Estimates of entrainment mortality for striped bass and other fish species inhabiting the Hudson River estuary
entrainment, mortality, striped bass, bass, Hudson River, power plant, estuary, white perch, perch, American shad, shad, river herring, herring, alewife, blueback herring, anchovy, Indian Point
Science Law and Hudson River Power Plants
Barnthouse LW;Klauda RJ;Vaughan DS;Kendall RL;
American Fisheries Society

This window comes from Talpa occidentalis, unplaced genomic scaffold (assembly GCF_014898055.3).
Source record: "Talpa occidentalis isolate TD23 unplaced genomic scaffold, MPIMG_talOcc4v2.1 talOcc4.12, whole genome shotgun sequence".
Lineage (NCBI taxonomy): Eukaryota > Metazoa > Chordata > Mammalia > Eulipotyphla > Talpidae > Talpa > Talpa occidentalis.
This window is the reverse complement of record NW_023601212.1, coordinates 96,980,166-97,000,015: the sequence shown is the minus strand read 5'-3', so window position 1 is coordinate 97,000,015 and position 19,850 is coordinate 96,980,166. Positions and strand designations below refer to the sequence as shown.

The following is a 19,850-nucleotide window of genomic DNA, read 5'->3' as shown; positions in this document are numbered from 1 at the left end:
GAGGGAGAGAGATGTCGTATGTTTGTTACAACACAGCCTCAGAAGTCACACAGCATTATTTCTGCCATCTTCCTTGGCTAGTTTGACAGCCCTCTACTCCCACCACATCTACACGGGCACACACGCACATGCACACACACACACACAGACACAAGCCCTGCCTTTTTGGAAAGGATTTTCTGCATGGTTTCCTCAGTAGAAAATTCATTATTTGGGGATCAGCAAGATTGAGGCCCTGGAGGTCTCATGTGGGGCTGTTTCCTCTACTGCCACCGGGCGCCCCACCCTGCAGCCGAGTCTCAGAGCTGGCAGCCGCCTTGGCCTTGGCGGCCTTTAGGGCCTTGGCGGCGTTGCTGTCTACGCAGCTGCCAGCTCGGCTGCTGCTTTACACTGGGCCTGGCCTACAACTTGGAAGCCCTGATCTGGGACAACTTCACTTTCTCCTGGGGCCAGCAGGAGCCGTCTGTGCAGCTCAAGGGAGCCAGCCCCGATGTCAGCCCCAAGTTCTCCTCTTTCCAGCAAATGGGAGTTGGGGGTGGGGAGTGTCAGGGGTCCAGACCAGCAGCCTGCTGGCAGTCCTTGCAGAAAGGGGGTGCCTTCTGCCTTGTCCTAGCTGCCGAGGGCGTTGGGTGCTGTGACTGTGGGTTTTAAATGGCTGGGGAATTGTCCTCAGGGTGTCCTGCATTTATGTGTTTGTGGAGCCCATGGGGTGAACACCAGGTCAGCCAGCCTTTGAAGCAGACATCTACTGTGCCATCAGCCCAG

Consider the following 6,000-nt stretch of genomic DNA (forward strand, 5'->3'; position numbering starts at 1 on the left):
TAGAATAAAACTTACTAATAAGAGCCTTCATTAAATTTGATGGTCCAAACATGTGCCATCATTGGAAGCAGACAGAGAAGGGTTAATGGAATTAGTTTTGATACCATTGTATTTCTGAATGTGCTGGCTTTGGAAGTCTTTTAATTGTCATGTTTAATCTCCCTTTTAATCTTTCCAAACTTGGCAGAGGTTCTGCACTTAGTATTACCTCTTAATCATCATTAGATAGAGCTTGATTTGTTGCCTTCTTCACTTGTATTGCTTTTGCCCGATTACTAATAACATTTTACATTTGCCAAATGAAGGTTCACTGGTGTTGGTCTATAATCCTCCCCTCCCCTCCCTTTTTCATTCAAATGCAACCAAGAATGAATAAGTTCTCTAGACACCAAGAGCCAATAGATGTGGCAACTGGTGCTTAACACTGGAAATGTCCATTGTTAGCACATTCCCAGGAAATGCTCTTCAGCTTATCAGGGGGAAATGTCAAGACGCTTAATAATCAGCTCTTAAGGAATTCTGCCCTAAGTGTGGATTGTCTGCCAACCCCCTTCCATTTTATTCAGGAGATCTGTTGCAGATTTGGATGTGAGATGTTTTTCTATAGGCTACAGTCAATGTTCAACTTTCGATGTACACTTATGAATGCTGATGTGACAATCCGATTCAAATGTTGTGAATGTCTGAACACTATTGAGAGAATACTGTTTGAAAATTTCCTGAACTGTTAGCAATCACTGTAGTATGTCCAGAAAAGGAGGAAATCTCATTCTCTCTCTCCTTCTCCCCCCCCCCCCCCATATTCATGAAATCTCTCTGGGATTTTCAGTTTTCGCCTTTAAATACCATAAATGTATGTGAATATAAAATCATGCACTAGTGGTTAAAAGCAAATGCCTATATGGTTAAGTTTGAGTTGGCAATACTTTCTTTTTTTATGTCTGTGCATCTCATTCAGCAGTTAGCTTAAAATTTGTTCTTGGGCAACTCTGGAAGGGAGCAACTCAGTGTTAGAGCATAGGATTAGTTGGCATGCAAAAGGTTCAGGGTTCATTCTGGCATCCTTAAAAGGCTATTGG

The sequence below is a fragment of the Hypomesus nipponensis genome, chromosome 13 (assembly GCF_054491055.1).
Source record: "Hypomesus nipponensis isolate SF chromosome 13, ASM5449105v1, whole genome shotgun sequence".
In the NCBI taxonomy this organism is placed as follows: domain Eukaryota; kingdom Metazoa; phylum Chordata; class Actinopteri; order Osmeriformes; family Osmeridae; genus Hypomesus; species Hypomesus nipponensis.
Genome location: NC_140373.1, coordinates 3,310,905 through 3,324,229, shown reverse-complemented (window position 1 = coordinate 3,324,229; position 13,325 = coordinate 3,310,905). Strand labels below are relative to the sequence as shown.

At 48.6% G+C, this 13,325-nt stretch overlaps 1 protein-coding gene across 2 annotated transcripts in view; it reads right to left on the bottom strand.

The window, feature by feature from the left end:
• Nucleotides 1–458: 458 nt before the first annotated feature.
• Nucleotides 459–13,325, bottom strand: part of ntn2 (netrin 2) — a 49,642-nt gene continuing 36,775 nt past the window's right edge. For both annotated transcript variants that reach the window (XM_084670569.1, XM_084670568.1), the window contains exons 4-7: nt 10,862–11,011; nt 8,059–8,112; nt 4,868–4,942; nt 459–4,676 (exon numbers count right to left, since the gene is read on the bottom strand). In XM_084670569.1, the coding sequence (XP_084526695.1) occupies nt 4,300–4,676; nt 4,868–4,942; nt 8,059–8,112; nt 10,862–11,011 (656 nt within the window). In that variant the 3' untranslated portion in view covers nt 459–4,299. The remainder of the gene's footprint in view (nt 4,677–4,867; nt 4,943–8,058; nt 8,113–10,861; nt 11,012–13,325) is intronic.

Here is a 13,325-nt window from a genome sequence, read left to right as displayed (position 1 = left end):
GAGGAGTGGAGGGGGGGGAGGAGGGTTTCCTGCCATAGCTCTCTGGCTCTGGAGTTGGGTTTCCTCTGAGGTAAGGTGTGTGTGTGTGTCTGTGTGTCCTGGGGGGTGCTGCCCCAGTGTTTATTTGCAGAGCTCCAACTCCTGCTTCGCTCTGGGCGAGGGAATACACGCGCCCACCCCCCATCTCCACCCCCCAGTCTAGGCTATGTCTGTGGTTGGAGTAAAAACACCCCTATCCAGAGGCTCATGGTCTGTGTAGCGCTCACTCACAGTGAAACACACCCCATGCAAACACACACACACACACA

An empirically derived age-, time-, and space-variant equation was used to estimateentrainment mortality at power plants for seven fish species inhabiting the Hudson River estuary.Entrainment mortality is expressed as a conditional rate, which is the fractional reduction in yearclassstrength due to entrainment if other sources of mortality are density-independent.Estimates of the conditional entrainment mortality, based on historical and projected oncethroughcooling operation of five power plants, were 11-22% for striped bass, 11-17% for whiteperch, 5-7% for Atlantic tomcod, 14-21% for American shad, 4-11% for river herring (alewife andblueback herring combined), and 35-79% for bay anchovy. Closed-cycle cooling (natural-draftcooling towers) at three of the power plants (Indian Point, Bowline Point, and Roseton) wouldreduce entrainment mortality of striped bass by 50-80%, of white perch by 75-80%, of Atlantictomcod by 75-70%, of American shad by 80%, or river herring by 30-90%, and of bay anchovy by45-80%. The life stages most vulnerable to entrainment mortality were post-yolk-sac larva andentrainable-size juvenile.
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